Gum Disease (Periodontitis)

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Periodontitis, also known as pyorrhea, is an inflammatory process leading to bone loss around the teeth and possible tooth loss. Periodontitis is a slow process that may take years or decades to become a noticeable problem. Type II diabetes and tobacco use can significantly speed the process due to their effect on the body's response to infection and blood flow in the gums. Periodontitis usually is not associated with any pain due to its slow, insidious nature; therefore, a patient may not notice the progression of the disease without regular dental check-ups.

The process of gum disease is similar to the formation of a cavity; although, different bacteria are involved. Food particles accumulate on the teeth and along the gum line. Bacteria form colonies and a biofilm below the gum line, making it difficult for the patient to clean. This biofilm triggers an inflammatory response from the body. The supporting structures of the tooth (periodontal ligament and bone) "see" the infection and retreat away from it. This process leads to "bone loss", the loosening of teeth, recession of the gums (getting long in the tooth), and potential tooth loss. The bone loss is measured at the hygiene appointment, and a patient may hear the term "pocket depth" or "probing depth". This is simply the measurement from the crest of the gums to the bottom of the gum pocket allowing a measurement in millimeters of bone loss.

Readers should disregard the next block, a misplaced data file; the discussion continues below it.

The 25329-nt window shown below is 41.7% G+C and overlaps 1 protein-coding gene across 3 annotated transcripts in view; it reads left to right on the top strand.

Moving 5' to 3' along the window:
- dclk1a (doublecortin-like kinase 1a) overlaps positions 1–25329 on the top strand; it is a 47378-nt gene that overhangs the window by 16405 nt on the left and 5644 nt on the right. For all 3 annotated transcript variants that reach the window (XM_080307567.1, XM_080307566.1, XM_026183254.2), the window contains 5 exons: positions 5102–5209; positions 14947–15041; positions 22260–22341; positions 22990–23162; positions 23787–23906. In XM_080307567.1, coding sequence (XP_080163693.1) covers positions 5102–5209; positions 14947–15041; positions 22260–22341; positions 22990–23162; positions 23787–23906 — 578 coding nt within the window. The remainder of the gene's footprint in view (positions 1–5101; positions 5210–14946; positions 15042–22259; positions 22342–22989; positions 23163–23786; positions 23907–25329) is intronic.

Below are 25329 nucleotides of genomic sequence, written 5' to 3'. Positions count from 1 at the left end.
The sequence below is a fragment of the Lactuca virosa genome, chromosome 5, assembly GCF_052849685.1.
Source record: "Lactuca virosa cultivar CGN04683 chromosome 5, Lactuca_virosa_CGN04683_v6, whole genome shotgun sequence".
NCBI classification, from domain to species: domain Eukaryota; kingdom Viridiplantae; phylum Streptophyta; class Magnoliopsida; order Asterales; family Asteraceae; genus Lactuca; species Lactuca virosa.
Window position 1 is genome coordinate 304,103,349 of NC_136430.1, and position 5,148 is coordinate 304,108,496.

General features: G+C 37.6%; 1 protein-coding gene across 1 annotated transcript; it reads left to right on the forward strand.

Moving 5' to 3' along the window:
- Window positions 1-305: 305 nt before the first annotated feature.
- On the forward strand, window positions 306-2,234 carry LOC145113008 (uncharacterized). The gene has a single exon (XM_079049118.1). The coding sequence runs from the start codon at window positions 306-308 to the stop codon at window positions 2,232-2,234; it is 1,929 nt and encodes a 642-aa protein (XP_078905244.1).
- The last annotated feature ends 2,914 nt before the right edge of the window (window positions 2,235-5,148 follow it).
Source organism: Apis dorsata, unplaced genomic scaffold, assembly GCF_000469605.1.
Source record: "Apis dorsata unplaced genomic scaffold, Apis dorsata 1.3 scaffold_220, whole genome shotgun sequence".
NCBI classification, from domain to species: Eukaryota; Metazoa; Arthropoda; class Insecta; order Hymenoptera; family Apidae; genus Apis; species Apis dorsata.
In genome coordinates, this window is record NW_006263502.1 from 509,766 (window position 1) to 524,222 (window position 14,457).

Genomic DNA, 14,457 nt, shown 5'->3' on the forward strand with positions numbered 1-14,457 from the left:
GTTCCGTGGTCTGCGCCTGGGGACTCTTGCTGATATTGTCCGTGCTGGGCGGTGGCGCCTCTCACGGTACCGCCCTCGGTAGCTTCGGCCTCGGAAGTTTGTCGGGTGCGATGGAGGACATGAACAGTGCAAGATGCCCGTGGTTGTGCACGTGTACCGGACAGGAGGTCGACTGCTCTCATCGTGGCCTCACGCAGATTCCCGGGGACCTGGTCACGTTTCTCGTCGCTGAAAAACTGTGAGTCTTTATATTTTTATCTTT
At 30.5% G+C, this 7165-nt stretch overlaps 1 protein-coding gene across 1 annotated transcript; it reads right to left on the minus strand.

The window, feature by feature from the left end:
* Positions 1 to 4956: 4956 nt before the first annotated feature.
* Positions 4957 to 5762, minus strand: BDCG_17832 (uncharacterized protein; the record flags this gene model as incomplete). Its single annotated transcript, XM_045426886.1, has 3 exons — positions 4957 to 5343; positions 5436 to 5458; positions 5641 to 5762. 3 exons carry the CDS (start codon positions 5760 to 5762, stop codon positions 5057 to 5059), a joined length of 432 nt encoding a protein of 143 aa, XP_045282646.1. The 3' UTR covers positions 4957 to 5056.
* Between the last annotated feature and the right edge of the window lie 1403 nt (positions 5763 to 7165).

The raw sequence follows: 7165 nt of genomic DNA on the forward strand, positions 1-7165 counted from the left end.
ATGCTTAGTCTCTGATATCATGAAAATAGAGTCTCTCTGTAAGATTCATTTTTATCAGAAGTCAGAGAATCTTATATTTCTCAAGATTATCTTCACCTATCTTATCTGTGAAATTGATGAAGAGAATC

Treatment of gum disease involves scaling and root planing (SCRP), which is a meticulous cleaning on the surface of the tooth root below the gum line. Periodontal disease is not curable, once the bone is lost, it cannot be regained. The purpose of SCRP and maintenance appointments is to slow or halt the progression of the disease to create healthier gums and prevent long term tooth loss. Most importantly, home care is the key to long term success of periodontal therapy.